Walters v. National Assn. of Radiation Survivors | 473 US 305 | June 28, 1985


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Walters v. National Assn. of Radiation Survivors

473 U.S. 305 (1985)


No. 84-571.

Supreme Court of United States.

Argued March 27, 1985
Decided June 28, 1985


[306] Mark I. Levy argued the cause for appellants. With him on the briefs were Solicitor General Lee, Acting Assistant Attorney General Willard, Deputy Solicitor General Geller, and William Kanter.

Gordon P. Erspamer argued the cause and filed a brief for appellees National Association of Radiation Survivors et al. Robert L. Gnaizda filed a brief for appellee American G. I. Forum.[1]

[307] JUSTICE REHNQUIST delivered the opinion of the Court.

Title 38 U. S. C. § 3404(c) limits to $10 the fee that may be paid an attorney or agent who represents a veteran seeking benefits for service-connected death or disability. The United States District Court for the Northern District of California held that this limit violates the Due Process Clause of the Fifth Amendment, and the First Amendment, because it denies veterans or their survivors the opportunity to retain counsel of their choice in pursuing their claims. We noted probable jurisdiction of the Government's appeal, 469 U. S. 1085 (1984), and we now reverse.


Congress has by statute established an administrative system for granting service-connected death or disability benefits to veterans. See 38 U. S. C. § 301 et seq. The amount of the benefit award is not based upon need, but upon service connection — that is, whether the disability is causally related to an injury sustained in the service — and the degree of incapacity caused by the disability. A detailed system has been established by statute and Veterans' Administration (VA) regulation for determining a veteran's entitlement, with final authority resting with an administrative body known as the Board of Veterans' Appeals (BVA). Judicial review of VA decisions is precluded by statute. 38 U. S. C. § 211(a); Johnson v. Robison, 415 U. S. 361 (1974). The controversy in this case centers on the opportunity for a benefit applicant [308] or recipient to obtain legal counsel to aid in the presentation of his claim to the VA. Section 3404(c) of Title 38 provides:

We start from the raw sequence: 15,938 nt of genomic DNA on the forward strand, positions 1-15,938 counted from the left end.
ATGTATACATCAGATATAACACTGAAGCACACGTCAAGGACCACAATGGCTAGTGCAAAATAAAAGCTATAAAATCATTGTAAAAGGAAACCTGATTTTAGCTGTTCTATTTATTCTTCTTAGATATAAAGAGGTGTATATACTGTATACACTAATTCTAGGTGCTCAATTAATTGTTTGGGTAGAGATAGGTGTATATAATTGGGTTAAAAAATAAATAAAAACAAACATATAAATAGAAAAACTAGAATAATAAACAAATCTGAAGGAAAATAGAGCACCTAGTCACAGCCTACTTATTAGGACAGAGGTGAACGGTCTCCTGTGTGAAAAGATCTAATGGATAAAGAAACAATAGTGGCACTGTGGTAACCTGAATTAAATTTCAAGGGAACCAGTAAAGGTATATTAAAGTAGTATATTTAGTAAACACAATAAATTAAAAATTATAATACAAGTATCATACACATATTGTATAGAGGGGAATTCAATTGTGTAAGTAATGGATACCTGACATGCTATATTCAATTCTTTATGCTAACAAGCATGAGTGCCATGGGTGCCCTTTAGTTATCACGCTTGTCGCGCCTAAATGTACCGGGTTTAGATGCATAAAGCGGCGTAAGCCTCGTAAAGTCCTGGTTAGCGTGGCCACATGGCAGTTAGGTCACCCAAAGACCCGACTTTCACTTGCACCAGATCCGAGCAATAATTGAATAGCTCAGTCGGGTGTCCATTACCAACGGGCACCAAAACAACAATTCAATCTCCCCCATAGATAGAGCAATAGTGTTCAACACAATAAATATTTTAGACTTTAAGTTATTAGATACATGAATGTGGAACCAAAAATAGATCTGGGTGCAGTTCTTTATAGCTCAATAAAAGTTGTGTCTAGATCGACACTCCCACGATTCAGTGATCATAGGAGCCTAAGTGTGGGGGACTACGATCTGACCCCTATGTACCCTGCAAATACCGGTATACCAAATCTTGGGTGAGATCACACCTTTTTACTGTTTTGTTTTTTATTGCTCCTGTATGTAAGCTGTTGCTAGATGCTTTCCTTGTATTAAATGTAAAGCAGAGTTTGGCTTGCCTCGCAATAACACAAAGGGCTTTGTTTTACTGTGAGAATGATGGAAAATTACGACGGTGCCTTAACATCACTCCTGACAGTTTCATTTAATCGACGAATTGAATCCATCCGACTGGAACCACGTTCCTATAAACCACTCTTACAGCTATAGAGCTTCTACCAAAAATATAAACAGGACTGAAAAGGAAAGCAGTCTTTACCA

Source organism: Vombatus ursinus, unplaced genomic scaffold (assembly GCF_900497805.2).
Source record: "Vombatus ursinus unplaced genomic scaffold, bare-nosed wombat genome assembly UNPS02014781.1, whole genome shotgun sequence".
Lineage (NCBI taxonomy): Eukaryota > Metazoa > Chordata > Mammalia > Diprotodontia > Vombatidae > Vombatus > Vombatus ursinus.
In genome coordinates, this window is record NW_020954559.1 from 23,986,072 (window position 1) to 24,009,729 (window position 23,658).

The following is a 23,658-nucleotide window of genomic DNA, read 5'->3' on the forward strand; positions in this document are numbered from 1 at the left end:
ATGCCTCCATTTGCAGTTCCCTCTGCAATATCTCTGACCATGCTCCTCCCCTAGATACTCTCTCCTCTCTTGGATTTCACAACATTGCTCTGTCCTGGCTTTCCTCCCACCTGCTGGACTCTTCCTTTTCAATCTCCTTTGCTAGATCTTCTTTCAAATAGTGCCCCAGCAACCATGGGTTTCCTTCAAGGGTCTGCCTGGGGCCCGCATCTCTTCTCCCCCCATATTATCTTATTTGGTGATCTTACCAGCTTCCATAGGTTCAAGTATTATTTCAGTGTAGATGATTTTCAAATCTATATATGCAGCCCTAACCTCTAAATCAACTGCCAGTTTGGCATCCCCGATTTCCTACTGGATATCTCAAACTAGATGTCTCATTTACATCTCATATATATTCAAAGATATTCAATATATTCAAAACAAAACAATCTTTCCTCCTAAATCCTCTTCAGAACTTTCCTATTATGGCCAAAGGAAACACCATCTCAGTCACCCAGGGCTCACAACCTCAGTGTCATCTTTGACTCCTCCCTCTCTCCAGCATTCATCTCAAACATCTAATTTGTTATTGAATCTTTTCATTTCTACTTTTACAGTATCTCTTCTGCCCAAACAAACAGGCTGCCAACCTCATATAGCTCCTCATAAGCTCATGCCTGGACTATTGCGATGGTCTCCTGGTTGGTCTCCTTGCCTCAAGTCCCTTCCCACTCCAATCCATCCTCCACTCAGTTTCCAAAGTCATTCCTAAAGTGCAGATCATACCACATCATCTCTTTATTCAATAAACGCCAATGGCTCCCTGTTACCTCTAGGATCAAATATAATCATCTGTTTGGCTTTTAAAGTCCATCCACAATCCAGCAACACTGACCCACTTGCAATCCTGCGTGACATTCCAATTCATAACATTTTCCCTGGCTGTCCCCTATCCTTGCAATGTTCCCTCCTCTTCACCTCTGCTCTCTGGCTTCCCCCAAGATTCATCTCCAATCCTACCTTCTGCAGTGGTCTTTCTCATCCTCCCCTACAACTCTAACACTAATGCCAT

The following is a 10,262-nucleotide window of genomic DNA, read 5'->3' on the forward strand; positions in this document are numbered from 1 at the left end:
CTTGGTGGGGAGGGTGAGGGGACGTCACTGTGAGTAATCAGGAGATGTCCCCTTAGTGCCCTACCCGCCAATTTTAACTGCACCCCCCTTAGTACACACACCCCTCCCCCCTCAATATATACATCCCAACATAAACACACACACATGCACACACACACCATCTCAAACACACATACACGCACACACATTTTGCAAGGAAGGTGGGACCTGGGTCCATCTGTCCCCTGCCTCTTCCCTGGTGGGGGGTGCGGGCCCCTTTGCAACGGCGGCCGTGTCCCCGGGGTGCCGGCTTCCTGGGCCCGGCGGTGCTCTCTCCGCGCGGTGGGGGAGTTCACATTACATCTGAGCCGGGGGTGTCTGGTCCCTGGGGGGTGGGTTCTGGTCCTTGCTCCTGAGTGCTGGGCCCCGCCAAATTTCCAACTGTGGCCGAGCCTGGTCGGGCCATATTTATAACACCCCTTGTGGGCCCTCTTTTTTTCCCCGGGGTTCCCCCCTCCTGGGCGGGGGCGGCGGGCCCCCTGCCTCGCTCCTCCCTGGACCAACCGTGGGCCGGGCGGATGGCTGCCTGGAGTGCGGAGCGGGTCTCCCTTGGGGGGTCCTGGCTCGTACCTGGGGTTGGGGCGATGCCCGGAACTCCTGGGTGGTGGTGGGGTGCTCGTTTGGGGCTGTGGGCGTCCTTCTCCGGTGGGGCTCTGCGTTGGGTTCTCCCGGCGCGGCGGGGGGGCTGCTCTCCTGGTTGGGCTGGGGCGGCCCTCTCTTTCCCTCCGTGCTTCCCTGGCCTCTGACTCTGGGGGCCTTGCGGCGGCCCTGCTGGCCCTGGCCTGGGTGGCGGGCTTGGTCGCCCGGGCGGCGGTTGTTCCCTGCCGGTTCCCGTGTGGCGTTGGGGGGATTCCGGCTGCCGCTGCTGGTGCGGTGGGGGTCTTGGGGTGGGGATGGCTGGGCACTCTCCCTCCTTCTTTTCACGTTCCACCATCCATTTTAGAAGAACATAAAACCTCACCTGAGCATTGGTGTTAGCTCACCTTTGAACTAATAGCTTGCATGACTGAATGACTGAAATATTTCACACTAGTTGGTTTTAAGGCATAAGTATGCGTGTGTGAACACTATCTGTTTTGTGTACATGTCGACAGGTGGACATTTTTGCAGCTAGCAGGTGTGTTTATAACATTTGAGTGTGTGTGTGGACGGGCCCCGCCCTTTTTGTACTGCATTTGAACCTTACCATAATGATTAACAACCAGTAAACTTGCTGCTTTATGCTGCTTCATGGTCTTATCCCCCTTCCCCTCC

"The Administrator shall determine and pay fees to agents or attorneys recognized under this section in allowed claims for monetary benefits under laws administered by the Veterans' Administration. Such fees —


"(2) shall not exceed $10 with respect to any one claim . . . ."

Section 3405 provides criminal penalties for any person who charges fees in excess of the limitation of § 3404.

Appellees here are two veterans' organizations, three individual veterans, and a veteran's widow.[2] The two veterans' organizations are the National Association of Radiation Survivors, an organization principally concerned with obtaining compensation for its members for injuries resulting from atomic bomb tests, and Swords to Plowshares Veterans Rights Organization, an organization particularly devoted to the concerns of Vietnam veterans. The complaint contains no further allegation with respect to the numbers of members in either organization who are veteran claimants. Appellees did not seek class certification.

Appellees contended in the District Court that the fee limitation provision of § 3404 denied them any realistic opportunity to obtain legal representation in presenting their claims to the VA and hence violated their rights under the Due Process Clause of the Fifth Amendment and under the First Amendment. The District Court agreed with the appellees on both of these grounds, and entered a nationwide "preliminary injunction" barring appellants from enforcing the fee limitation. 589 F. Supp. 1302 (1984). To understand fully the posture in which the case reaches us it is necessary to discuss the administrative scheme in some detail.